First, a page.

I like it.
My wife and I are living full-time (8-9 months) in a 29 ft 2001 camper with 4×14 bumpout, front BR w Queen bed, rear Bath w/corner shower/shallow (6″ deep) tub. The flush toilet remains however we are using a very simple composting toilet (frame, top, seat, 5 gal orange bucket) using sphagnum moss for cover. The white 5 gal bucket with spin-on lid holds the cover material. We put gray water around the local trees every couple of days. My point is, having an alternative to a flush toilet is very doable and does not produce offensive odor, at least in our situation. For two guests, the “loo” is most likely more than adequate for a week’s worth of “reading” among friends. Nice look.
Interesting that it is described as Amish built. I wonder what that means? I have met a few ex-Amish that would rather not be identified that way. And being Amish implies good standing with one of quite a few churches. Curious.
In the midwest, “Amish built” speaks to a level of workmanship and quality of materials, in addition to being a statement of religious affiliation. In rural Ohio, the Amish community is admired for their impeccable work ethic, and products superior to the standard “big box” alternative. Holmes County is home genuine Amish families, many supplementing their farm income as carpenters, cabinet and furniture makers. Others are employed in the “hospitality” industry, running restaurants, bakeries, cheese houses and selling beautiful handmade quilts and craft items. Eight years ago, my husband and I purchased an “Amish” barn package, converting it to our our primary dwelling. The wood was cut to order by a lumber yard that employs Amish and Mennonite workers.The Mennonites have more relaxed customs regarding owning cars, using electricity and power tools, etc. In our area, is not uncommon to see Amish men working, easily identified by their traditional homemade clothing, beards and straw hats. Certainly, there are companies that have no Amish affiliation, that use the title , just as there are “Amish” quilts made in China. As in all things, buyer beware!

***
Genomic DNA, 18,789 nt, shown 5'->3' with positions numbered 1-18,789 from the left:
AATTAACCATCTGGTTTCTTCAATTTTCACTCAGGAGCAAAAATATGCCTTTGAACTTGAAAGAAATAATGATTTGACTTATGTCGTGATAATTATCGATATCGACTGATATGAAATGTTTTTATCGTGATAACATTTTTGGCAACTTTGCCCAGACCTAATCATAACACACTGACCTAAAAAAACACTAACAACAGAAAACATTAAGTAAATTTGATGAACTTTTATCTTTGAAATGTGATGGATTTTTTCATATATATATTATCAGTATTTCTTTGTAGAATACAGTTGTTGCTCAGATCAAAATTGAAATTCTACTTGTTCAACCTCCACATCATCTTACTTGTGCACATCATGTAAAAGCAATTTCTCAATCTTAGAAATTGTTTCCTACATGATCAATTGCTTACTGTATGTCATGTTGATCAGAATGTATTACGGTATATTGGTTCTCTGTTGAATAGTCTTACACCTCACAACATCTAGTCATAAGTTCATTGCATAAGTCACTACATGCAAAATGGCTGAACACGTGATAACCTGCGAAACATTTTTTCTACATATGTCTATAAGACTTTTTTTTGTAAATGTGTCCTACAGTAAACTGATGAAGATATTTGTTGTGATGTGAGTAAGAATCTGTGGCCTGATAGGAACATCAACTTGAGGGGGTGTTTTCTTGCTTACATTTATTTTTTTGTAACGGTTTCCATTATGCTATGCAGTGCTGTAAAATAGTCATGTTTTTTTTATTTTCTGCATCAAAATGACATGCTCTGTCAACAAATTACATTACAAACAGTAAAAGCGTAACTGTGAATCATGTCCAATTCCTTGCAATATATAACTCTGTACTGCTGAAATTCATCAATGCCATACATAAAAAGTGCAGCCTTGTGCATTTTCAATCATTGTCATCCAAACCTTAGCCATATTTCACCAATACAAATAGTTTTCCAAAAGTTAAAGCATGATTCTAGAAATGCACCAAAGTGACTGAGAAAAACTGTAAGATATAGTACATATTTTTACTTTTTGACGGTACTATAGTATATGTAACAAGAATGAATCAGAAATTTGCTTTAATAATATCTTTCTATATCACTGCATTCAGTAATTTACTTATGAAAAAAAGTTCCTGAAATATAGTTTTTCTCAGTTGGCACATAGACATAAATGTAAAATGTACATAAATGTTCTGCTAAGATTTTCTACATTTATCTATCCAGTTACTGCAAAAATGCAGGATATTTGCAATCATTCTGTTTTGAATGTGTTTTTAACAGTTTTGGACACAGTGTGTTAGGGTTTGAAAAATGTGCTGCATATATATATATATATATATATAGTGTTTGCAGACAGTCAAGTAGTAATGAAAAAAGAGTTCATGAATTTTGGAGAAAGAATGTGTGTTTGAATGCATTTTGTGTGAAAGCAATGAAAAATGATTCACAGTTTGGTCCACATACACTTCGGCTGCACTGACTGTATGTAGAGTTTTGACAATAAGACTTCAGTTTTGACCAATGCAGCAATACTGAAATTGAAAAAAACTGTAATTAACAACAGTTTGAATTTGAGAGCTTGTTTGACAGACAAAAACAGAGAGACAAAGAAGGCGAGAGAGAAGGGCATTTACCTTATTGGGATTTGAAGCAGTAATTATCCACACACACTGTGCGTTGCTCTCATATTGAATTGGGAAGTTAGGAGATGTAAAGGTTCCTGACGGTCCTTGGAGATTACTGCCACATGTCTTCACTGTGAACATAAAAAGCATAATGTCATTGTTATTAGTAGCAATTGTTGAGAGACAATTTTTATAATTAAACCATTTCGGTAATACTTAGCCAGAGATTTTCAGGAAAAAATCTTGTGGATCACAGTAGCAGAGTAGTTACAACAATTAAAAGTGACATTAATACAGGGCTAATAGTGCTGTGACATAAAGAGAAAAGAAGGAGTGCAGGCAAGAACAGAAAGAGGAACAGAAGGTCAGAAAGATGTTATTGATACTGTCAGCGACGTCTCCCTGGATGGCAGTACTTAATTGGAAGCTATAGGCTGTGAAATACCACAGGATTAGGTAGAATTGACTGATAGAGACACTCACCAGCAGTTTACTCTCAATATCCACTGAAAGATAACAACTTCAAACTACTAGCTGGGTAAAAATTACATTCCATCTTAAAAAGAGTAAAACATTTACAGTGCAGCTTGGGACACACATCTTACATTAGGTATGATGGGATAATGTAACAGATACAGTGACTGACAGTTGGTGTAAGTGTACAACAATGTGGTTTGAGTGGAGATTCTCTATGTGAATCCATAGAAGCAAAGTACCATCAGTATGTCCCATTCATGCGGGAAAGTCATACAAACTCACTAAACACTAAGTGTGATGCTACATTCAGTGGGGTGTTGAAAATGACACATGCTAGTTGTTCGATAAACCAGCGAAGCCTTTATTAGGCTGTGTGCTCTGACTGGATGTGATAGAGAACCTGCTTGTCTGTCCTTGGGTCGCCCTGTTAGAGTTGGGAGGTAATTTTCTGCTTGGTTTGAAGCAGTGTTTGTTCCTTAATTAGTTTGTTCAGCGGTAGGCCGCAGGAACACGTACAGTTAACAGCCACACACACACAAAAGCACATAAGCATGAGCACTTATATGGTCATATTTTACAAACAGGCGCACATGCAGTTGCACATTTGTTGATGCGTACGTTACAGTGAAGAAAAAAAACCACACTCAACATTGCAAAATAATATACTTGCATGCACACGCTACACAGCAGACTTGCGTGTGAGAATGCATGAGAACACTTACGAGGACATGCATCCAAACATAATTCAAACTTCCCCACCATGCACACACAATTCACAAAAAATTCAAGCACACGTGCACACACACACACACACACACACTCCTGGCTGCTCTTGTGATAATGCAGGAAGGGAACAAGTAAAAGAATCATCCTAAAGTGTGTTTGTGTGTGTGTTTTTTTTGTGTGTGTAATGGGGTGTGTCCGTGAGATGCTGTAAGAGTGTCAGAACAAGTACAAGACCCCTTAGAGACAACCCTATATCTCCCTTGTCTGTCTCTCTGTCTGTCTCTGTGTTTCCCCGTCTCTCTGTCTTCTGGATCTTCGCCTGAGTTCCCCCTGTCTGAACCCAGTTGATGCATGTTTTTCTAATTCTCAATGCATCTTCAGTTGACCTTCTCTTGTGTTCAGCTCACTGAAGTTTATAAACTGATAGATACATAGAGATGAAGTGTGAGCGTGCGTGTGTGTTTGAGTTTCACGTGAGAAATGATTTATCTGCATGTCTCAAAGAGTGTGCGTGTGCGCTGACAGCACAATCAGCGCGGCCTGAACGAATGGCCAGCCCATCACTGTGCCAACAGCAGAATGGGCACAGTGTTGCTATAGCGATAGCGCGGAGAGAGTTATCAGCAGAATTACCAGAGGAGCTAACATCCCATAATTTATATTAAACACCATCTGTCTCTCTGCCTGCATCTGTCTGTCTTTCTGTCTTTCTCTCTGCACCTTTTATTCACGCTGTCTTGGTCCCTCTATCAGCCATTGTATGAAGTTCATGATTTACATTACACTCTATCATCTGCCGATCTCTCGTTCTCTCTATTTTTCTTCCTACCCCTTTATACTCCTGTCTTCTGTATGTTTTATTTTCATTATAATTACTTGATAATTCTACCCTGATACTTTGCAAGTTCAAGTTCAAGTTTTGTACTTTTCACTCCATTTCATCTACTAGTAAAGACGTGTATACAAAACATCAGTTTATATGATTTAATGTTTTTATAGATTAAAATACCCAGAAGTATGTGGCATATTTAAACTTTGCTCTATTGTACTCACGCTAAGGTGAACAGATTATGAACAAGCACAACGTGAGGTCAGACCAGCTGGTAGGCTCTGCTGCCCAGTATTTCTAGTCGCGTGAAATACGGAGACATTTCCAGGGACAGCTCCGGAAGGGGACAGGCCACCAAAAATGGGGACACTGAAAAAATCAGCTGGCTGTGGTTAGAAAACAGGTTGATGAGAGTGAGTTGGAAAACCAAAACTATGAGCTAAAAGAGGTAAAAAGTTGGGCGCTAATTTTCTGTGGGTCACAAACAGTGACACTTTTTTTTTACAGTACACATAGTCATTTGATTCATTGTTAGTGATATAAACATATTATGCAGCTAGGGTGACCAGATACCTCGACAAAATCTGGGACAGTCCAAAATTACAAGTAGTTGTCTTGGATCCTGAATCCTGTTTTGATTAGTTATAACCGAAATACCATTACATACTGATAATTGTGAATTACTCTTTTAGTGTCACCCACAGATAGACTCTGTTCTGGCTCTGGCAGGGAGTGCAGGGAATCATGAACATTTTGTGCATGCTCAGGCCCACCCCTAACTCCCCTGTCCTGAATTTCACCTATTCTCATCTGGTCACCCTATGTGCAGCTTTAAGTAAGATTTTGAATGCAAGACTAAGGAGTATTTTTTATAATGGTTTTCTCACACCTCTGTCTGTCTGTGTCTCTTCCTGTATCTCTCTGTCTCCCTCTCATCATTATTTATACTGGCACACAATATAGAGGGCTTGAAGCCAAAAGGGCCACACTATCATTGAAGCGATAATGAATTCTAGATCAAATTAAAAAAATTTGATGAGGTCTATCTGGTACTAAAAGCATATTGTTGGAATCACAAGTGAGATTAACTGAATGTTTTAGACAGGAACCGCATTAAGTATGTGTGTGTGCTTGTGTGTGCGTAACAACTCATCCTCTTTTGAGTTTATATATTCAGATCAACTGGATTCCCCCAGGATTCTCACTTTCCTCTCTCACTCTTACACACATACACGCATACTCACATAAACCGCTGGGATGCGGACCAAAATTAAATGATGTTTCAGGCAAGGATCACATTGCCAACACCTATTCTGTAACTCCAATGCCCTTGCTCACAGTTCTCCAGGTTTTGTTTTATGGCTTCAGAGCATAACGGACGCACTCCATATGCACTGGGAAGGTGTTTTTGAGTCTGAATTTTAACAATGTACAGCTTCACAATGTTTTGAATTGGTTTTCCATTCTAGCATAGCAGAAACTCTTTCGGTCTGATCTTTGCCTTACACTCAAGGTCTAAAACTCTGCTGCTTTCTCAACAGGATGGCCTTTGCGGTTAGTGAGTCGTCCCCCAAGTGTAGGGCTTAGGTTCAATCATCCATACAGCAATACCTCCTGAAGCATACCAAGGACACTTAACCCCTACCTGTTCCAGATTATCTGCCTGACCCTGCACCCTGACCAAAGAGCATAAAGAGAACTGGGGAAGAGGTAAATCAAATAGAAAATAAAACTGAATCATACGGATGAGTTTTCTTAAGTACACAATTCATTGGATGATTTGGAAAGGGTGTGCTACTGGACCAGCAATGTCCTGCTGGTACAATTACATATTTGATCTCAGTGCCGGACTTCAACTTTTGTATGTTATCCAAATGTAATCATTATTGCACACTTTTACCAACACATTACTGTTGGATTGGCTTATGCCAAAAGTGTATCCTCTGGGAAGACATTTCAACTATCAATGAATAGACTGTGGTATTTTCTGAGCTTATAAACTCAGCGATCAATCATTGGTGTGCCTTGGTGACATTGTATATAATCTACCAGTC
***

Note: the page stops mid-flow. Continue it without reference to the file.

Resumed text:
‘Fresh’ cut pine? Wood is dried for a reason, could have issues down the line with ‘fresh’ wood. Warping, cracking, etc. Where is the loo that was mentioned? All I saw looked like it was at the main house.
I similarly have a 12×20 Amish Built shed I have been converting into home. Where could I get more info on this build. I like that the bathroom has a door with window. Makes for a second escape, but also acts as a window in a small bathroom. I will use this idea in mine.
By the way I love Tiny House Talk!
How on earth does all that fit into 6′ x 12′? Is there a floor plan or something to help?